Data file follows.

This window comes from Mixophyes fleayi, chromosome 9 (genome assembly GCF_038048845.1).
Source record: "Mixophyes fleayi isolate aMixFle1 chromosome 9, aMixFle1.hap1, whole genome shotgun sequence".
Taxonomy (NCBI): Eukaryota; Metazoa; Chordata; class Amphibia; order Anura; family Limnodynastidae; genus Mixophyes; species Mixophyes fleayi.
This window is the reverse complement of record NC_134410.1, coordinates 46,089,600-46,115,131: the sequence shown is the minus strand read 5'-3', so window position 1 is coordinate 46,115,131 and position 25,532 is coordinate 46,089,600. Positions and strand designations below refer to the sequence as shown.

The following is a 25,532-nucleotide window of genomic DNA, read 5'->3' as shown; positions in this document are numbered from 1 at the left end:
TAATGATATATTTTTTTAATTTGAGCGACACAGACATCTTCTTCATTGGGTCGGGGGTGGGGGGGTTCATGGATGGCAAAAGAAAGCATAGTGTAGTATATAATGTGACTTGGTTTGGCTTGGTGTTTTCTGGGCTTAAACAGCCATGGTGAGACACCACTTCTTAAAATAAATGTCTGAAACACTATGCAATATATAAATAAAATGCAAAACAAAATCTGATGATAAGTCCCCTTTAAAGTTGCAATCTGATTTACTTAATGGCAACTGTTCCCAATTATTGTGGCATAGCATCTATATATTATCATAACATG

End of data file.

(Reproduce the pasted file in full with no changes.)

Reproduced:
This window comes from Mixophyes fleayi, chromosome 9 (genome assembly GCF_038048845.1).
Source record: "Mixophyes fleayi isolate aMixFle1 chromosome 9, aMixFle1.hap1, whole genome shotgun sequence".
Taxonomy (NCBI): Eukaryota; Metazoa; Chordata; class Amphibia; order Anura; family Limnodynastidae; genus Mixophyes; species Mixophyes fleayi.
This window is the reverse complement of record NC_134410.1, coordinates 46,089,600-46,115,131: the sequence shown is the minus strand read 5'-3', so window position 1 is coordinate 46,115,131 and position 25,532 is coordinate 46,089,600. Positions and strand designations below refer to the sequence as shown.

The following is a 25,532-nucleotide window of genomic DNA, read 5'->3' as shown; positions in this document are numbered from 1 at the left end:
TAATGATATATTTTTTTAATTTGAGCGACACAGACATCTTCTTCATTGGGTCGGGGGTGGGGGGGTTCATGGATGGCAAAAGAAAGCATAGTGTAGTATATAATGTGACTTGGTTTGGCTTGGTGTTTTCTGGGCTTAAACAGCCATGGTGAGACACCACTTCTTAAAATAAATGTCTGAAACACTATGCAATATATAAATAAAATGCAAAACAAAATCTGATGATAAGTCCCCTTTAAAGTTGCAATCTGATTTACTTAATGGCAACTGTTCCCAATTATTGTGGCATAGCATCTATATATTATCATAACATG